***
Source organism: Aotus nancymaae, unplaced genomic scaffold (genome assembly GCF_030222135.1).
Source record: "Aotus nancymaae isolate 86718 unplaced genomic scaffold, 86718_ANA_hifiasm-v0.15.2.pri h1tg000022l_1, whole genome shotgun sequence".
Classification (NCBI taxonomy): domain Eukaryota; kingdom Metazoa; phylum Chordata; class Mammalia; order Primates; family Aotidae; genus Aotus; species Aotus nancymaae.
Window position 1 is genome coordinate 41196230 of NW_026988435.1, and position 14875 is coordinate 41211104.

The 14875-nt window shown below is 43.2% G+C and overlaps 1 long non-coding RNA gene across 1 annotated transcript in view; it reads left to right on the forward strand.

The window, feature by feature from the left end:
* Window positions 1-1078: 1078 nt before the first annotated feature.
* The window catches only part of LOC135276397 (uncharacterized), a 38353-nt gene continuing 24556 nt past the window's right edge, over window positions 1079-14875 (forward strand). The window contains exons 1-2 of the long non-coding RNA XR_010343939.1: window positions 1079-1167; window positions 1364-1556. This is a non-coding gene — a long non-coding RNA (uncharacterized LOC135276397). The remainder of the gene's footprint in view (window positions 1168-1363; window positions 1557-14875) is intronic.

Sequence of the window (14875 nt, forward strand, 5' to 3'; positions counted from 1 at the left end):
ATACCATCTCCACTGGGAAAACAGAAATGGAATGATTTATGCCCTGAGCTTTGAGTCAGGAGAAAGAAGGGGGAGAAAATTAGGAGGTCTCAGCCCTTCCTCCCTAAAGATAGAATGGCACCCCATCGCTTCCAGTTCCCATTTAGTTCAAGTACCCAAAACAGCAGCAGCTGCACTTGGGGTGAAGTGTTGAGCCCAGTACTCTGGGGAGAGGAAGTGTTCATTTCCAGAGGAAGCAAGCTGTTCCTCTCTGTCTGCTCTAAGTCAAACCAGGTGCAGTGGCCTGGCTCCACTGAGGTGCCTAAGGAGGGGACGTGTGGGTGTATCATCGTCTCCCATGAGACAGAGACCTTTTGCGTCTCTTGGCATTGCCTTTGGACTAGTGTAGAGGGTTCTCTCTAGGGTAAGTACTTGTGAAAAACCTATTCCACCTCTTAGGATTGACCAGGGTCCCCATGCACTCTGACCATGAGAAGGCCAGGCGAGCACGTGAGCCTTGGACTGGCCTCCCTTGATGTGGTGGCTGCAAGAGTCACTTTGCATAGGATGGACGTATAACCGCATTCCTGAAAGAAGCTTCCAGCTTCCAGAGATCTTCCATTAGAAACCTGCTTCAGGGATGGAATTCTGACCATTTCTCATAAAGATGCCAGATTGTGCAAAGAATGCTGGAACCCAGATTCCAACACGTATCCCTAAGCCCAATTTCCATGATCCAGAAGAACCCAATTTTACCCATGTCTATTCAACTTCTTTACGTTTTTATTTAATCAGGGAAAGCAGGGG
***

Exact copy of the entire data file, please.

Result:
Source organism: Aotus nancymaae, unplaced genomic scaffold (genome assembly GCF_030222135.1).
Source record: "Aotus nancymaae isolate 86718 unplaced genomic scaffold, 86718_ANA_hifiasm-v0.15.2.pri h1tg000022l_1, whole genome shotgun sequence".
Classification (NCBI taxonomy): domain Eukaryota; kingdom Metazoa; phylum Chordata; class Mammalia; order Primates; family Aotidae; genus Aotus; species Aotus nancymaae.
Window position 1 is genome coordinate 41196230 of NW_026988435.1, and position 14875 is coordinate 41211104.

The 14875-nt window shown below is 43.2% G+C and overlaps 1 long non-coding RNA gene across 1 annotated transcript in view; it reads left to right on the forward strand.

The window, feature by feature from the left end:
* Window positions 1-1078: 1078 nt before the first annotated feature.
* The window catches only part of LOC135276397 (uncharacterized), a 38353-nt gene continuing 24556 nt past the window's right edge, over window positions 1079-14875 (forward strand). The window contains exons 1-2 of the long non-coding RNA XR_010343939.1: window positions 1079-1167; window positions 1364-1556. This is a non-coding gene — a long non-coding RNA (uncharacterized LOC135276397). The remainder of the gene's footprint in view (window positions 1168-1363; window positions 1557-14875) is intronic.

Sequence of the window (14875 nt, forward strand, 5' to 3'; positions counted from 1 at the left end):
ATACCATCTCCACTGGGAAAACAGAAATGGAATGATTTATGCCCTGAGCTTTGAGTCAGGAGAAAGAAGGGGGAGAAAATTAGGAGGTCTCAGCCCTTCCTCCCTAAAGATAGAATGGCACCCCATCGCTTCCAGTTCCCATTTAGTTCAAGTACCCAAAACAGCAGCAGCTGCACTTGGGGTGAAGTGTTGAGCCCAGTACTCTGGGGAGAGGAAGTGTTCATTTCCAGAGGAAGCAAGCTGTTCCTCTCTGTCTGCTCTAAGTCAAACCAGGTGCAGTGGCCTGGCTCCACTGAGGTGCCTAAGGAGGGGACGTGTGGGTGTATCATCGTCTCCCATGAGACAGAGACCTTTTGCGTCTCTTGGCATTGCCTTTGGACTAGTGTAGAGGGTTCTCTCTAGGGTAAGTACTTGTGAAAAACCTATTCCACCTCTTAGGATTGACCAGGGTCCCCATGCACTCTGACCATGAGAAGGCCAGGCGAGCACGTGAGCCTTGGACTGGCCTCCCTTGATGTGGTGGCTGCAAGAGTCACTTTGCATAGGATGGACGTATAACCGCATTCCTGAAAGAAGCTTCCAGCTTCCAGAGATCTTCCATTAGAAACCTGCTTCAGGGATGGAATTCTGACCATTTCTCATAAAGATGCCAGATTGTGCAAAGAATGCTGGAACCCAGATTCCAACACGTATCCCTAAGCCCAATTTCCATGATCCAGAAGAACCCAATTTTACCCATGTCTATTCAACTTCTTTACGTTTTTATTTAATCAGGGAAAGCAGGGG